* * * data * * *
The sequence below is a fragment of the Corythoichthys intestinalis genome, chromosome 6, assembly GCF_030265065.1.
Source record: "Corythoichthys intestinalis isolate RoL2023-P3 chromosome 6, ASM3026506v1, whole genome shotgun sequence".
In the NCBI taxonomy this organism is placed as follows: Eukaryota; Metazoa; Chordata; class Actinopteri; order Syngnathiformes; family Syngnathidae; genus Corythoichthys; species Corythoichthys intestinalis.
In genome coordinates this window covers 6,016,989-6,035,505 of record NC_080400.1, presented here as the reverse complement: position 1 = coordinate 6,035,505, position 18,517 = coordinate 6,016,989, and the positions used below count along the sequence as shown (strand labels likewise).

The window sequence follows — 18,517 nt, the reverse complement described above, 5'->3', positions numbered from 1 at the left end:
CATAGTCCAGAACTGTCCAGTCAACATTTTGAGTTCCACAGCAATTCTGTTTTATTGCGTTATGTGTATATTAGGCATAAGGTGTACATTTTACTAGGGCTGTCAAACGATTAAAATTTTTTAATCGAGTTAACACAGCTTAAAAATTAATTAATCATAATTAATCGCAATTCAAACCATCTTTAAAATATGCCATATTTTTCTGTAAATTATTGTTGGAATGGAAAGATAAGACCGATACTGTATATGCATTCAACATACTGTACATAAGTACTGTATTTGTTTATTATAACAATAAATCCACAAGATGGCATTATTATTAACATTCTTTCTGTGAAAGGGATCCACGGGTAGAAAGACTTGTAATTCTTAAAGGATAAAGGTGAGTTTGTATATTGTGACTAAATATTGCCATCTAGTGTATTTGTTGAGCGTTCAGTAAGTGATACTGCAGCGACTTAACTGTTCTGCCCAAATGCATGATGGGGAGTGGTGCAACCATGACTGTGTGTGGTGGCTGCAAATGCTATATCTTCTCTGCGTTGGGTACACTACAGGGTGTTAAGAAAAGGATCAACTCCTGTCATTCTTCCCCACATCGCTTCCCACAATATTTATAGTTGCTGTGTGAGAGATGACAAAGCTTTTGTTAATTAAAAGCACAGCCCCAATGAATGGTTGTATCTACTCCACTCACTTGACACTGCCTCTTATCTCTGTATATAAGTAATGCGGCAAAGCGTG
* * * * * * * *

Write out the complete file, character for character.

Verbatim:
The sequence below is a fragment of the Corythoichthys intestinalis genome, chromosome 6, assembly GCF_030265065.1.
Source record: "Corythoichthys intestinalis isolate RoL2023-P3 chromosome 6, ASM3026506v1, whole genome shotgun sequence".
In the NCBI taxonomy this organism is placed as follows: Eukaryota; Metazoa; Chordata; class Actinopteri; order Syngnathiformes; family Syngnathidae; genus Corythoichthys; species Corythoichthys intestinalis.
In genome coordinates this window covers 6,016,989-6,035,505 of record NC_080400.1, presented here as the reverse complement: position 1 = coordinate 6,035,505, position 18,517 = coordinate 6,016,989, and the positions used below count along the sequence as shown (strand labels likewise).

The window sequence follows — 18,517 nt, the reverse complement described above, 5'->3', positions numbered from 1 at the left end:
CATAGTCCAGAACTGTCCAGTCAACATTTTGAGTTCCACAGCAATTCTGTTTTATTGCGTTATGTGTATATTAGGCATAAGGTGTACATTTTACTAGGGCTGTCAAACGATTAAAATTTTTTAATCGAGTTAACACAGCTTAAAAATTAATTAATCATAATTAATCGCAATTCAAACCATCTTTAAAATATGCCATATTTTTCTGTAAATTATTGTTGGAATGGAAAGATAAGACCGATACTGTATATGCATTCAACATACTGTACATAAGTACTGTATTTGTTTATTATAACAATAAATCCACAAGATGGCATTATTATTAACATTCTTTCTGTGAAAGGGATCCACGGGTAGAAAGACTTGTAATTCTTAAAGGATAAAGGTGAGTTTGTATATTGTGACTAAATATTGCCATCTAGTGTATTTGTTGAGCGTTCAGTAAGTGATACTGCAGCGACTTAACTGTTCTGCCCAAATGCATGATGGGGAGTGGTGCAACCATGACTGTGTGTGGTGGCTGCAAATGCTATATCTTCTCTGCGTTGGGTACACTACAGGGTGTTAAGAAAAGGATCAACTCCTGTCATTCTTCCCCACATCGCTTCCCACAATATTTATAGTTGCTGTGTGAGAGATGACAAAGCTTTTGTTAATTAAAAGCACAGCCCCAATGAATGGTTGTATCTACTCCACTCACTTGACACTGCCTCTTATCTCTGTATATAAGTAATGCGGCAAAGCGTG